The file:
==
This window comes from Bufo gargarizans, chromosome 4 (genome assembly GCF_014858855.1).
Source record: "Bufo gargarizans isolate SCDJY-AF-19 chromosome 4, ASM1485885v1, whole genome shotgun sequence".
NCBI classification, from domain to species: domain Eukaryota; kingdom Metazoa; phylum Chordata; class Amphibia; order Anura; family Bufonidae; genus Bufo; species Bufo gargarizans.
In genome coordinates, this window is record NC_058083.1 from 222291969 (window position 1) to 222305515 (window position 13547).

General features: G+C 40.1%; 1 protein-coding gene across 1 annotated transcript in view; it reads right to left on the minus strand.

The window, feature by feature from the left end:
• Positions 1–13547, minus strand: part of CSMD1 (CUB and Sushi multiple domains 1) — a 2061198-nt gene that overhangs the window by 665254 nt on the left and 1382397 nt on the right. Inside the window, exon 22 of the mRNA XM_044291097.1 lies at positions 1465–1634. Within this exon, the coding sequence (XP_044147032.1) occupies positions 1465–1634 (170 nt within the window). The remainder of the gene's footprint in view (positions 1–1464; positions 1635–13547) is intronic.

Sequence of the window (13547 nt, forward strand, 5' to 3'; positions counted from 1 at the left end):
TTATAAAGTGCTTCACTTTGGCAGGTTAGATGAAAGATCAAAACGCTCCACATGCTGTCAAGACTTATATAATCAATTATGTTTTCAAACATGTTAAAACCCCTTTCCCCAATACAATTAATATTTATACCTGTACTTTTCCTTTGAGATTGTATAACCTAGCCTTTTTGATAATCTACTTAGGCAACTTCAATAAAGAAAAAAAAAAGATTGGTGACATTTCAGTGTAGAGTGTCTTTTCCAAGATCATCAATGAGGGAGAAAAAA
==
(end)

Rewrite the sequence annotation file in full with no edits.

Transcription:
This window comes from Bufo gargarizans, chromosome 4 (genome assembly GCF_014858855.1).
Source record: "Bufo gargarizans isolate SCDJY-AF-19 chromosome 4, ASM1485885v1, whole genome shotgun sequence".
NCBI classification, from domain to species: domain Eukaryota; kingdom Metazoa; phylum Chordata; class Amphibia; order Anura; family Bufonidae; genus Bufo; species Bufo gargarizans.
In genome coordinates, this window is record NC_058083.1 from 222291969 (window position 1) to 222305515 (window position 13547).

General features: G+C 40.1%; 1 protein-coding gene across 1 annotated transcript in view; it reads right to left on the minus strand.

The window, feature by feature from the left end:
• Positions 1–13547, minus strand: part of CSMD1 (CUB and Sushi multiple domains 1) — a 2061198-nt gene that overhangs the window by 665254 nt on the left and 1382397 nt on the right. Inside the window, exon 22 of the mRNA XM_044291097.1 lies at positions 1465–1634. Within this exon, the coding sequence (XP_044147032.1) occupies positions 1465–1634 (170 nt within the window). The remainder of the gene's footprint in view (positions 1–1464; positions 1635–13547) is intronic.

Sequence of the window (13547 nt, forward strand, 5' to 3'; positions counted from 1 at the left end):
TTATAAAGTGCTTCACTTTGGCAGGTTAGATGAAAGATCAAAACGCTCCACATGCTGTCAAGACTTATATAATCAATTATGTTTTCAAACATGTTAAAACCCCTTTCCCCAATACAATTAATATTTATACCTGTACTTTTCCTTTGAGATTGTATAACCTAGCCTTTTTGATAATCTACTTAGGCAACTTCAATAAAGAAAAAAAAAAGATTGGTGACATTTCAGTGTAGAGTGTCTTTTCCAAGATCATCAATGAGGGAGAAAAAA